Mar 2001

Suggest this site to a friend Newsletter #3

Oxygen and Metabolism
By Bernd Friendlander, D.C.

July 1988, p.80
Dr. Friedlander is a member of our Medical Advisory  Board. He is in private chiropractic practice in Santa Monica, California. He's  an athletic trainer and nutritional consultant to several basketball teams, the  University of California, Los Angeles, athletic department, and to track and  field athletes throughout the West. [LET'S LIVE, July 1988, p. 80]

Most  medicines that are used for the treatment of symptoms are composed of substances  that are foreign to the body. Concentrated nutritive medicines fall in this  category because the body usually cannot assimilate them. Even more dangerous  are those symptomatic medicines that are composed of severe and toxic poisons.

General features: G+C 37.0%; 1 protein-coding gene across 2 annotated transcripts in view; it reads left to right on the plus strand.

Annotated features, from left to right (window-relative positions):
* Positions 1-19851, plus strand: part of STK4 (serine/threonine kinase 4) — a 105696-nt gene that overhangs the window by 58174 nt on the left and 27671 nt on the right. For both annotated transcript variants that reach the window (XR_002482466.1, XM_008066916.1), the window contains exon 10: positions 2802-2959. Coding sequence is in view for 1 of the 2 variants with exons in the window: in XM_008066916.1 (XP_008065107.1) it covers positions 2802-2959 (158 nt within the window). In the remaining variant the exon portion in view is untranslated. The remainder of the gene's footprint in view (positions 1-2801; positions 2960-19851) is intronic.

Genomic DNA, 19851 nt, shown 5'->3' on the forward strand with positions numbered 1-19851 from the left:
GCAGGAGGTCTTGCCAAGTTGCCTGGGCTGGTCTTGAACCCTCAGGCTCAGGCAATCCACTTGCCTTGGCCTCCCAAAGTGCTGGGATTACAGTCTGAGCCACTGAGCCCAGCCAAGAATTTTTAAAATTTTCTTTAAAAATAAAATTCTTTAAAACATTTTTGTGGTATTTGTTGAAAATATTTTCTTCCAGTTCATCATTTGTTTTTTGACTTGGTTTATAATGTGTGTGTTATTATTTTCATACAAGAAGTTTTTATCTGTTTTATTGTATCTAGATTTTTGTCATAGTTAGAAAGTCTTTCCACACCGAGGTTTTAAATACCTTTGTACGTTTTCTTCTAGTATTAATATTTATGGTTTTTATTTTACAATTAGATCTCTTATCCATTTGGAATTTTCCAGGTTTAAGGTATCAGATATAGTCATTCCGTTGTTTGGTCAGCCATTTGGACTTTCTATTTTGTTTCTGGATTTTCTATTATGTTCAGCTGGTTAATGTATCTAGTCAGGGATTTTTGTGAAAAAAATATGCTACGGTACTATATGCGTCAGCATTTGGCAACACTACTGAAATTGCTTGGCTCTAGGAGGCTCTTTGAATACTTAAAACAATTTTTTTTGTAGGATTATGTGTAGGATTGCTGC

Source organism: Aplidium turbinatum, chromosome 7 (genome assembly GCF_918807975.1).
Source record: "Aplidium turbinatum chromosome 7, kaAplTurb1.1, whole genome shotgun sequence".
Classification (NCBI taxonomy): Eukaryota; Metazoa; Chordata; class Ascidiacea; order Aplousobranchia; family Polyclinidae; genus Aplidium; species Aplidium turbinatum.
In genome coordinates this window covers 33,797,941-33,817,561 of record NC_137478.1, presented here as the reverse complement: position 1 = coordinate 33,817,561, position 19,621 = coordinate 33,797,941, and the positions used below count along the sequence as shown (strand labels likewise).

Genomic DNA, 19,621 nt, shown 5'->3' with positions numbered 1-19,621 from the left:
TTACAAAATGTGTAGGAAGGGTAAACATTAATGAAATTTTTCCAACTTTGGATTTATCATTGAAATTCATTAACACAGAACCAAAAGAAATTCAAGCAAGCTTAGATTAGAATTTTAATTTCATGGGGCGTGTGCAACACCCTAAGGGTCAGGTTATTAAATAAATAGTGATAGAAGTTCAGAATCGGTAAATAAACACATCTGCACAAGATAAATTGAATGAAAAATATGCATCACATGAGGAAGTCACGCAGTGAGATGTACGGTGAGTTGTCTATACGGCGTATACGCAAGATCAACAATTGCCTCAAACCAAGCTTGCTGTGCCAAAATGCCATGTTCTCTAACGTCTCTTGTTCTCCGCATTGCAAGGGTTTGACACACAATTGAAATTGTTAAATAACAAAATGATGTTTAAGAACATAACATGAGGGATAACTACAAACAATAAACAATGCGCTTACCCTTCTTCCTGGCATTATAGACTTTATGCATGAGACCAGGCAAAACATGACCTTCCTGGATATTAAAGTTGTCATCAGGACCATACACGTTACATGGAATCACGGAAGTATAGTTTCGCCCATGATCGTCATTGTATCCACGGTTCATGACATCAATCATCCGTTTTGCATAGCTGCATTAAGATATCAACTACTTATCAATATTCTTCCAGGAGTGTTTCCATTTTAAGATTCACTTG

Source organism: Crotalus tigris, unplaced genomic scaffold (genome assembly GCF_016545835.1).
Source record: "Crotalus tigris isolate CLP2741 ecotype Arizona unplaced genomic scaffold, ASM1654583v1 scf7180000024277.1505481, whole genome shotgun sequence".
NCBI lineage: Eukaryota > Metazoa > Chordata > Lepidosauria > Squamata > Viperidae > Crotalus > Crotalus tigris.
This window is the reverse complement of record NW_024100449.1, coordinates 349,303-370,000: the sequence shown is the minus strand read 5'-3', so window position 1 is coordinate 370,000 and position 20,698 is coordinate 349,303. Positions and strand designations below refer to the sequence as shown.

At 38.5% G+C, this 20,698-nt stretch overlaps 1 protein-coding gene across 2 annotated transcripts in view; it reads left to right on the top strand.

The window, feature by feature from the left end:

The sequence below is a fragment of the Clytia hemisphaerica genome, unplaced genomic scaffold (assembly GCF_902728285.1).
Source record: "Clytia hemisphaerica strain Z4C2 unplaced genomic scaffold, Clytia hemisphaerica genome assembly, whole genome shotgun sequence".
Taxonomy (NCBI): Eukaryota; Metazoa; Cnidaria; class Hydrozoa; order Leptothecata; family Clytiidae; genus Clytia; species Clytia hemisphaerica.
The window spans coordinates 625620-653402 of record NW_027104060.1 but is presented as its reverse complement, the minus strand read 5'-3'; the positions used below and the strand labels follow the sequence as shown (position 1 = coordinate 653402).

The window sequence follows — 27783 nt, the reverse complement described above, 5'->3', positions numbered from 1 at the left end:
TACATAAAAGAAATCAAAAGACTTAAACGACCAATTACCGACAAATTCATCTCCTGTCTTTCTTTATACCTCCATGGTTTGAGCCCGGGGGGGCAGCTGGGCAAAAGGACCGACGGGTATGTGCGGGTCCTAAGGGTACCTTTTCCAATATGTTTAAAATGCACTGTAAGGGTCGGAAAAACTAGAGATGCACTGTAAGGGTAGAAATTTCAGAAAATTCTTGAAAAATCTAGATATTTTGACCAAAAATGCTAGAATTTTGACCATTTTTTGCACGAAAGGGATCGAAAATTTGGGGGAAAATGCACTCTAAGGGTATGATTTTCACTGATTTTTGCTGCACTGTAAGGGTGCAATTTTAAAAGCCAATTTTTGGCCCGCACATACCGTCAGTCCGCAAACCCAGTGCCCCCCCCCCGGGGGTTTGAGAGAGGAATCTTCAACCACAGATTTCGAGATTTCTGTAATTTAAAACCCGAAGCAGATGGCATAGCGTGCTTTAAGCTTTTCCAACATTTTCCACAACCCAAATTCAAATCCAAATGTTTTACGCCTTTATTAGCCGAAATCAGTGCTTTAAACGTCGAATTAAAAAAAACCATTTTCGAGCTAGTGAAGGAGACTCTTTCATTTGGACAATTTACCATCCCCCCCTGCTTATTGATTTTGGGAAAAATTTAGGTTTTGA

Throughout our daily activity, a portion of our energy is lost in the  form of heat; this process simultaneously uses up a portion of all our cells.

In order to replenish these used cells and to supply energy and heat for  the body, we have to ingest fuel in the form of food. This food is chewed in the  mouth where saliva is added. Next, it is "kneaded" in the stomach, where  digestive juices are simultaneously added.

In contrast, the useful  nutritive substances necessary for the individual organs undergo further  chemical processes. These processes occur with the help of the glands and their  secretions. After further purification and filtration, these nutritive  substances enter the bloodstream in liquid form, where they are brought to the  individual organs by the tiniest capillaries.